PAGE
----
State Of The Epidemic In Scotland - 13th January 2021
13th January 2021
Over the last two weeks there has been a step change in the course of the epidemic with a sharp rise in case numbers and hospital and ICU admissions. A new variant of SARS- CoV-2 called B.1.1.7 or VOC-202012/01 which can be transmitted more easily than other variants is now circulating widely in Scotland.
The latest evidence from Imperial College, published on 31st December presents a consensus that this new variant has a substantial transmission advantage, with an increased rate of transmission estimated to be somewhere between 0.4 and 0.7. The percentage of cases composed of this new variant (cases tested via the UK Government laboratories which had a profile consistent with the new variant of Covid-19) is increasing rapidly in Scotland, from 49.7% on the 4th Jan to 62% by the 11th January. It is very likely that this strain will continue to increase in dominance in Scotland in a similar way to that already seen in London and SE England.
The R value in Scotland as of last week is now considered to be slightly above one (range 0.9 to 1.3) and the growth rate is -2% to 5%, which means the epidemic is likely in another growth phase. The total estimated number of infections in Scotland last week was around 6,450 per day (range 2,600 to 10,300), which was almost a 50% increase over a two week period, of these there was an average of around 2,050 confirmed new cases per day in the last week, which is an 11% decrease from the average case numbers reported last week.
The weekly percentage of positive tests is
10.1% a decrease from 11.9% this time last week but above the level a fortnight ago which was 7.2%. Seven day test positivity rates were relatively stable at around 5% for the month of December until the 25th.
As of 12th January (using specimen date 2 to 9 Jan) there has been a decline in the incidence of weekly cases per 100,000 since last week, however case rates for most areas remain markedly higher compared to levels reported before Christmas.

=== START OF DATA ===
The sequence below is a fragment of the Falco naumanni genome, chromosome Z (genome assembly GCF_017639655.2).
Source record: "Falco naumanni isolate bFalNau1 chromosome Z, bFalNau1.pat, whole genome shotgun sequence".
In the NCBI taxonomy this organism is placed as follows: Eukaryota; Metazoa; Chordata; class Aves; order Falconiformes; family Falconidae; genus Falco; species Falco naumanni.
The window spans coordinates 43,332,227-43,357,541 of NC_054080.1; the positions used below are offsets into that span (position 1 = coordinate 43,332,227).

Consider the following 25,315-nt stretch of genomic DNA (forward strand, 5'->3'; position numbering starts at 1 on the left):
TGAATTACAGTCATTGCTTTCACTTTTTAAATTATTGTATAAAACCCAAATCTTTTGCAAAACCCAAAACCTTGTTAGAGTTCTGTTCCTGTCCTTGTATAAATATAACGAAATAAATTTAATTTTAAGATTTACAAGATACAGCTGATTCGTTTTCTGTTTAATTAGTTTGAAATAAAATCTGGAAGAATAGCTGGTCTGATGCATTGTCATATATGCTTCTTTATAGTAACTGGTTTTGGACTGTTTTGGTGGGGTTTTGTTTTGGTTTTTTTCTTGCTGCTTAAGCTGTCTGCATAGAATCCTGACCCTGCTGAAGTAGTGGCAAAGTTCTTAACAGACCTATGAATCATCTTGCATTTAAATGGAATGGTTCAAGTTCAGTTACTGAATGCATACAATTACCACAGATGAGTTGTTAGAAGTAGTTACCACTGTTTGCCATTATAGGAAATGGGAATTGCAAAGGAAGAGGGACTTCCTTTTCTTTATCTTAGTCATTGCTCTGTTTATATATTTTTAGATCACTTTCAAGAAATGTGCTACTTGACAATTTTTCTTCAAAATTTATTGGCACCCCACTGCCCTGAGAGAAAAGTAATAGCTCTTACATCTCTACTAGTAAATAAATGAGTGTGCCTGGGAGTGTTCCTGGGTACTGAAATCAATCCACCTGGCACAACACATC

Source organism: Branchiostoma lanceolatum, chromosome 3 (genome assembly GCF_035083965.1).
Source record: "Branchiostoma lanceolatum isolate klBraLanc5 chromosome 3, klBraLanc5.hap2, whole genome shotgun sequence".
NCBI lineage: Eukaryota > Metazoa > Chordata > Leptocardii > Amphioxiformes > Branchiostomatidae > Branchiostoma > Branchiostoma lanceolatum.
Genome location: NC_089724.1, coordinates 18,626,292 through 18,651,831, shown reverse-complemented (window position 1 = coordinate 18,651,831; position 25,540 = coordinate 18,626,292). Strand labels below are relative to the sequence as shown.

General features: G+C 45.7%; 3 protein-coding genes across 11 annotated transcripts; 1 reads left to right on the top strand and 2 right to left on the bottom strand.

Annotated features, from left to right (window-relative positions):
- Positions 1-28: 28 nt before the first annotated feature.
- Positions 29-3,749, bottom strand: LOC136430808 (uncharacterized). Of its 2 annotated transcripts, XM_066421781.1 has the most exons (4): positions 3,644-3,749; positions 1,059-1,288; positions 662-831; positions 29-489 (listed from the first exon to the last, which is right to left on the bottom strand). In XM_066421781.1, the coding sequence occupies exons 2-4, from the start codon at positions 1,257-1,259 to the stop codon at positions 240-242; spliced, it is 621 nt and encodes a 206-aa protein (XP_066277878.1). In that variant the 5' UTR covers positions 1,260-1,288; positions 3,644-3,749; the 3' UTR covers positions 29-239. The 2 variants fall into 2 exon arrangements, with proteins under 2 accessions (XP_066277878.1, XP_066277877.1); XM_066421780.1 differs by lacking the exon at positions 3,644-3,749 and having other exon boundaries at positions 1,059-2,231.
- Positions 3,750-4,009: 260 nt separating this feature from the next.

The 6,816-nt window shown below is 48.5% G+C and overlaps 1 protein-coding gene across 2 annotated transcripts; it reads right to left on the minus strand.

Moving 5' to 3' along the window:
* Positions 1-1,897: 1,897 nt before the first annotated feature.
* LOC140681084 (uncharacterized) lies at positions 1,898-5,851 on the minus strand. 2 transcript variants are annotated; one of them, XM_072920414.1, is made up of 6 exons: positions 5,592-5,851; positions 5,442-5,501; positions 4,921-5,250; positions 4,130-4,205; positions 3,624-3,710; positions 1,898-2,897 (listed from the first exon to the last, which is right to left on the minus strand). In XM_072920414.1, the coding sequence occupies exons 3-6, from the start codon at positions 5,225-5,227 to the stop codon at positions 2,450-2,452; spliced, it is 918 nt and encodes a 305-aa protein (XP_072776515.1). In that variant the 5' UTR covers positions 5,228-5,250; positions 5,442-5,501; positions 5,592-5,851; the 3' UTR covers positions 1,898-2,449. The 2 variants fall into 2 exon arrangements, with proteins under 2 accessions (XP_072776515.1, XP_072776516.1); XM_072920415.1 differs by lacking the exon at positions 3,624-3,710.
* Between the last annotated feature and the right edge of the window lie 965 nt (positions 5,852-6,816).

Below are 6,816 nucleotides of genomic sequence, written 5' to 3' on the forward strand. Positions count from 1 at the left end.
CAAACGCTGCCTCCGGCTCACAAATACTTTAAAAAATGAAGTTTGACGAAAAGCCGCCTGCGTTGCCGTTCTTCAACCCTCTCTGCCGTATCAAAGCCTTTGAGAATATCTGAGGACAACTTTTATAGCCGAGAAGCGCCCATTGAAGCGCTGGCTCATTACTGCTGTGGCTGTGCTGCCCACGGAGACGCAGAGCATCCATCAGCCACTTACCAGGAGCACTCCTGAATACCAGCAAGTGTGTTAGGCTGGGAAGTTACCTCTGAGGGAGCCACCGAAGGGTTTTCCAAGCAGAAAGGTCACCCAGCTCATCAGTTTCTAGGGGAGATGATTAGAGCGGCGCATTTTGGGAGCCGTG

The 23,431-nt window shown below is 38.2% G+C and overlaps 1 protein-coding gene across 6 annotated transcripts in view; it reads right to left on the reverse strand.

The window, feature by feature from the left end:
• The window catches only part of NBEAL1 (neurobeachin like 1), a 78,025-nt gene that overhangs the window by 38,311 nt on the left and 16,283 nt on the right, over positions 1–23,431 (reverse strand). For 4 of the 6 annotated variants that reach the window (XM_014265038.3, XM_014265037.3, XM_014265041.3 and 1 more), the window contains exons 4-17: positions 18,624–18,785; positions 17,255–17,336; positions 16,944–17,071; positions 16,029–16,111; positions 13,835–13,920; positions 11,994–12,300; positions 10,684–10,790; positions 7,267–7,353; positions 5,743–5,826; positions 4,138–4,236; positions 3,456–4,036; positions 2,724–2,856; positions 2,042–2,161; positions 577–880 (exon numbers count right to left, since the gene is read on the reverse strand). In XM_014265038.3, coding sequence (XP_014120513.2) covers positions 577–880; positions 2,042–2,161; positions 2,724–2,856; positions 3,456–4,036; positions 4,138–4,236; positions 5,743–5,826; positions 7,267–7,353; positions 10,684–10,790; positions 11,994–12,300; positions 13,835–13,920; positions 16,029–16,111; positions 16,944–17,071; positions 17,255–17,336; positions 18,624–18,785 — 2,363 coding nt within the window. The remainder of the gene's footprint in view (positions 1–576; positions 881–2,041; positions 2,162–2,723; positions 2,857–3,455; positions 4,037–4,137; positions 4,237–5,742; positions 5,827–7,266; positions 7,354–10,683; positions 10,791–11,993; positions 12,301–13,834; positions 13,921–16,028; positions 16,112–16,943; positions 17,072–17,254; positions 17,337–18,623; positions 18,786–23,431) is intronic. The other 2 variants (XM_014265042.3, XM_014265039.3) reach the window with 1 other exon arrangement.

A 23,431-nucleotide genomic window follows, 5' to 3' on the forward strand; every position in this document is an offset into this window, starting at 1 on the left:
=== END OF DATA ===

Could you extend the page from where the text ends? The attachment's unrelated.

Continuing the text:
Inverclyde has the highest case rate, with 438 new cases being reported per 100,000. Dumfries and Galloway, North Lanarkshire and Renfrewshire have also all reported at least 400 cases per 100,000 over the last week. The only Local Authority areas
reporting under 100 cases per 100,000 in the last week are Argyll and Bute and the Northern and Western Isles.
The UK as a whole has experienced substantial increases in case numbers over the past month. Using cumulative seven day incidence per 100,000, Scotland's case rate has consistently remained lower than the rest of the UK despite recent increases. Over the month of December the number of cases per 100,000 doubled from around 100 to over 200 cases per 100,000 and now sits at almost 300 cases per 100,000. Last week we appeared to be tracking London with a four week delay, however we have since
dropped below this. There have been reductions in the seven day incidence rates in across the UK in the past week however London currently has a cumulative seven day incidence of over 1000 per 100,000.
Over December the case rate per 100,000 in London increased to more than 5 fold the rate at the start of the month and in the South East the case rate almost quadrupled. The emergence of the Variant strain (VOC202012/01 also called B.1.1.7) as a dominant strain type with increased transmissibility is thought to largely explain the increased rates of infection in London and South East England. The increase has been despite public health measures introduced to try and curb this spread in England.
The number of people in hospital and patients in ICU with COVID-19 has increased over the last week. The number of people in hospital has increased by around 25% over the last week.
The latest data from PHS shows 107 new COVID-19 patients admitted to ICU in the week to 12 January, compared to 84 a week earlier. At the peak in April, 160 patients were admitted to ICU in the week to 4 April. Over the past week the number of deaths recorded was 390 which is more than double the number reported in the week to the 5th of January, however this may be affected by delayed reporting over the festive period.
Given the rise of the new virus variant, further analysis is ongoing to forecast the future impact on the number of infections and the NHS in conjunction with other modelling teams across the UK. Given the current pattern of case numbers we expect to see rising levels of infection impacting on hospital and ICU, which could lead to the
potential of the NHS being overwhelmed in some areas, even under a "stay at home" scenario.
The first vaccines were administered on Tuesday 8th of December and by the 12th January 175,942 people had received their first dose. It is anticipated that vaccination will reduce infection levels in the most vulnerable in the coming weeks and months and will make a significant difference to the NHS capacity required.